Thursday, October 30, 2008

Love in the Time of Cholera

SYNOPSIS (taken from Urban Cinefile) :When young Colombian poet and telegraph clerk Florentino Ariza (Unax Ugalde) first sets eyes on the lovely Fermina (Giovanna Mezzogiorno) he falls desperately in love with her, vowing to be faithful and in love till he dies. Fermina's widowed mule trader father (John Leguizamo) is furious; he wants a man of social standing and wealth for his daughter, so takes her far away from Cartagena. On their return to the city, Fermina meets Dr Juvenal Urbino (Benjamin Bratt) who has earned a great reputation as the doctor who brought good medicine to the city, fighting the curse of cholera. They soon marry and spend a few years in Paris on an extended honeymoon. The mature Florentino (Javier Bardem), who has inherited a small shipping company, continues to nurture his love for Fermina, although his vow of fidelity has been broken ... several hundred times. Even in his old age, Florentino retains his love for Fermina, in the hope that perhaps one day ....

After reading the last page of the book I immediately dropped my lunch plans and headed straight to the nearest shop that stocks the DVD of Mike Newell’s film adaptation of Gabriel Garcia Marquez’s Love in the Time of Cholera.

I was so excited to watch the film! I made sure dinner was finished by 8pm and the kids are asleep by 8.30pm.

It still baffles me why filmmakers would choose to make a movie in English spoken with a thick non-English accent. Any film done in this manner is pretty hard to take seriously. And the actors just sounded ridiculous. Why can’t they just do it in straight English? Or better yet, why not just use Spanish which was the book’s original language?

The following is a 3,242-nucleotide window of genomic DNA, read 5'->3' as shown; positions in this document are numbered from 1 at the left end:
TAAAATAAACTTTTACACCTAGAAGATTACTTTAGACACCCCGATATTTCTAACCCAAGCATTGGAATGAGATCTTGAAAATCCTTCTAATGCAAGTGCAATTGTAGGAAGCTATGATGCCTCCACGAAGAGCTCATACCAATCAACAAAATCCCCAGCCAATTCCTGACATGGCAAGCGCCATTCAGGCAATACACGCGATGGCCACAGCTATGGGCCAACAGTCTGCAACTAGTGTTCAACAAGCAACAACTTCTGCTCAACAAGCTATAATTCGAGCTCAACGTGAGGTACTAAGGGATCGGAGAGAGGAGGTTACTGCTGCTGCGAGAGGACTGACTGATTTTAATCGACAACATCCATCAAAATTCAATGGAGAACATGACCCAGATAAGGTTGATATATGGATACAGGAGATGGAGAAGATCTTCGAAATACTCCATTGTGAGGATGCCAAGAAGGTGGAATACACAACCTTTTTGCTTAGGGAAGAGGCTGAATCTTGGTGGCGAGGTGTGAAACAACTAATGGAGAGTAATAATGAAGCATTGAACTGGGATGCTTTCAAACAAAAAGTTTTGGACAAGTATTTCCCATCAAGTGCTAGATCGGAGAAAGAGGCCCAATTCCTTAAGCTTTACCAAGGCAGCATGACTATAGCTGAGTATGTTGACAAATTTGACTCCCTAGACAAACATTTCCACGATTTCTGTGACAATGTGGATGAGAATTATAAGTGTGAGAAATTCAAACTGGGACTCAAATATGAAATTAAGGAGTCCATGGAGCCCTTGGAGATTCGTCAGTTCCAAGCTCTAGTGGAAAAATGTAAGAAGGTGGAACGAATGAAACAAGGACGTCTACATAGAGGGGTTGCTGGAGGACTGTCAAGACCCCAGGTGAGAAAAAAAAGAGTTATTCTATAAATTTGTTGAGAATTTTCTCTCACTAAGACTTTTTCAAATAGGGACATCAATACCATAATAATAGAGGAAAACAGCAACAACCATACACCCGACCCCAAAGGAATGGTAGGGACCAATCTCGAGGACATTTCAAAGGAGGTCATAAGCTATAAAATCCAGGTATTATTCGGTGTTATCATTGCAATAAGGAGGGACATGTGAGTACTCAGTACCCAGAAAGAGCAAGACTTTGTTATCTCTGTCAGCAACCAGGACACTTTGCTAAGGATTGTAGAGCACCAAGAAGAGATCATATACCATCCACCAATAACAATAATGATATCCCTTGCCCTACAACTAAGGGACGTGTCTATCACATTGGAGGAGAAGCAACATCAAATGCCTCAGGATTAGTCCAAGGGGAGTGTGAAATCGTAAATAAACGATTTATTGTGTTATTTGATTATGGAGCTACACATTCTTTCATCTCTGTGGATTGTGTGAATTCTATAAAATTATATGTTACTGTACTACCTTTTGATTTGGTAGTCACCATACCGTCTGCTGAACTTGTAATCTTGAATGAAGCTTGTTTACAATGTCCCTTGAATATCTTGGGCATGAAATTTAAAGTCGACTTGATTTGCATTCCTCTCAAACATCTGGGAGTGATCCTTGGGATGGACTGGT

Giovanna Mezzogiorno certainly looked beautiful all throughout the film but her portrayal of Fermina Daza somewhat fell short of what the author intended. I found it really challenging to find something in her that would make Florentino Ariza linger for over half a century. I think it was pertinent that the audience fall in love with her to make the film more plausible.

There was also a lot of “verbalisation” of emotions. I did not want the actors to “say” what their character is going through or what their character is feeling! I want to see it in their performance!

Mike Newell (director) and his scriptwriter Ronald Harwood opted for a literal interpretation of the book rather than a combination of fantasy and realism which is what characterises Gabriel Garcia Marquez’s works. As a consequence the film looks clumsy and incomplete.

In the end I couldn’t help but wonder how a director with a better understanding of the author’s language and culture – Pedro Almodóvar perhaps or even our very own Carlitos Siguion-Reyna – would have handled it.

No comments: